Although LeGon liked wearing pants while she danced, a headline in Sight & Sound that proclaimed she danced “like a boy” is misleading (Hutchinson). Yes, she did the boys’ moves like flips, knee drops and a man’s split (as in the Nicholas Brothers). But she did not take on male characteristics. She wasn’t like the flamenco dancer Carmen Amaya, who wore trousers to emphasize her jabbing male heel-work, transcending femininity with a volcanic force. She wasn’t like Marlene Dietrich, who wore pants to add a note of androgyny to her sexual allure. (Dietrich once said to her, “I say, my dahlink, you wear the pants better than I do.” (qtd. in George-Graves 517) I think she wore pants to edge away from the expectation of sultriness. Many glamorous female stars, like Lena Horne and Rita Hayworth, appear to be poured into their gowns. LeGon avoided that look even when she did wear a skirt or dress, and I think it kept her dancing fresh and energetic. Of course LeGon’s idol, Josephine Baker, made a fabulous mockery of seductiveness with her banana skirts and pelvic gyrations.
While singing “There’s a Boy in Harlem” in Fools for Scandal (1938), LeGon sways suavely in white top hat and tux. She could be that boy in Harlem herself. She’s backed by chorus girls wearing skimpy outfits or glitzy gowns, almost like a man would be backed by super femmy women. Her dancing here is minimal, sedate, allowing the fancy gowns to fill in the glamour quotient.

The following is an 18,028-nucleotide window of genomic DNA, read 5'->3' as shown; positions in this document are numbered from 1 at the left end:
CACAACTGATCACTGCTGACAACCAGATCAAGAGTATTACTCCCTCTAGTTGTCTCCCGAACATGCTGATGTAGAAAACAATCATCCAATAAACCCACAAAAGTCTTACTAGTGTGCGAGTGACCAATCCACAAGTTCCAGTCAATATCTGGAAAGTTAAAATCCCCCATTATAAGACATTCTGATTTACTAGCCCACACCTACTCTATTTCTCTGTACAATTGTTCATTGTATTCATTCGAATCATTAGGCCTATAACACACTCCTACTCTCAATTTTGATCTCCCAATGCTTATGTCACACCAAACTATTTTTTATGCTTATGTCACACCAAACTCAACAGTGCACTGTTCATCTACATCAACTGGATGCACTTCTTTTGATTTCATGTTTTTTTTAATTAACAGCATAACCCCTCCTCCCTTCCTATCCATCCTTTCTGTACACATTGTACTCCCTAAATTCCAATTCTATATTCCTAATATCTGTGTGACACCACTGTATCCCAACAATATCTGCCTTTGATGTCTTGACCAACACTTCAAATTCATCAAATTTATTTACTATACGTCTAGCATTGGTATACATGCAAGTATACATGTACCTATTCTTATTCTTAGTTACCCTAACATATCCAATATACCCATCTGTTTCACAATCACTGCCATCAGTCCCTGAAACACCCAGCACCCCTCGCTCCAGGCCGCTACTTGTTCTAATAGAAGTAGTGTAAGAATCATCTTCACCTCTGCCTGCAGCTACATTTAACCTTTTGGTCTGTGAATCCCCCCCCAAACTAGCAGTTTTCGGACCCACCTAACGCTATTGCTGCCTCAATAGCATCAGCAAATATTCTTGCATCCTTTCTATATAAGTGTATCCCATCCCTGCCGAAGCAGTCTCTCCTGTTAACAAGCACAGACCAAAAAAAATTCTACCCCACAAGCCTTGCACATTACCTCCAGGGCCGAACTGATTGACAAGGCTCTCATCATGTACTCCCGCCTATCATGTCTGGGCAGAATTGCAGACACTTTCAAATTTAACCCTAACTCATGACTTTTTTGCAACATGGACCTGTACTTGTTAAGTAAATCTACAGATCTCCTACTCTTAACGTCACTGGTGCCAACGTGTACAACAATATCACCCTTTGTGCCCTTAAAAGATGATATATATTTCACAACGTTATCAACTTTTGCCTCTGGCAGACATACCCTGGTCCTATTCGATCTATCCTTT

Starting in the 1950s, LeGon ran the Jeni LeGon Dance Studio in Los Angeles. She hired Archie Savage to teach Dunham technique and a Russian ballet dancer (Lazar Galpern — does anyone know this name?) to teach ballet. She taught jazz and tap herself. She organized a group with a steel band called Jazz Caribe that blended jazz and Calypso, in which she danced and played percussion. (She had learned to play conga drums from Dunham drummer Gaucho Vanderhans.) For five years they played gigs at clubs as well as military posts.
She sometimes took on choreographic assignments outside her circle. In 1965 she worked on the West Coast premiere of William Grant Still’s “African” ballet Sahdji (1930) with a full symphony orchestra and the Combined Youth Choruses of the City of Los Angeles. (Dance Magazine, July 1965)
After two former students set her up to teach in Vancouver, she moved to that city in 1969. Basing her school at Kits House (Kitsilano Neighbourhood House), she formed a youth tap group called Troupe One that performed in hospitals and senior homes. In the mid-80s, she also had a jazz group, Jazz Cinq, that played Ellington, Cole Porter, and the blues. She’d sing, dance, and play congo drums, timbals and “scratchy instruments” in the band. (Creighton)
In the 1980s she visited London with a group called the Pelican Players. She also re-united with the Nicholas Brothers for a radio show in Oakland (Crowe). She was in Cold Front with Martin Sheen in 1989 (Creighton) (though her scene may have been cut because she is not listed in IMDB.) One of her last appearances was in Snoop Dogg’s 2001 film, Bones.
Jeni LeGon had a fruitful career, but she should have had more opportunities to really dance. She made bold choices from the beginning. As Rusty Frank has written about early tap dance, “The rarest act of all was the girl solo.” (Frank 118) On screen LeGon was not only a dancer with a unique style, she was appealing as a romantic heroine: attractive, savvy, expressive. Just as RKO took a risk when they paired Shirley Temple with Bill Robinson, MGM could have taken a risk by fulfilling their contract with Jeni LeGon.
Coping with Racism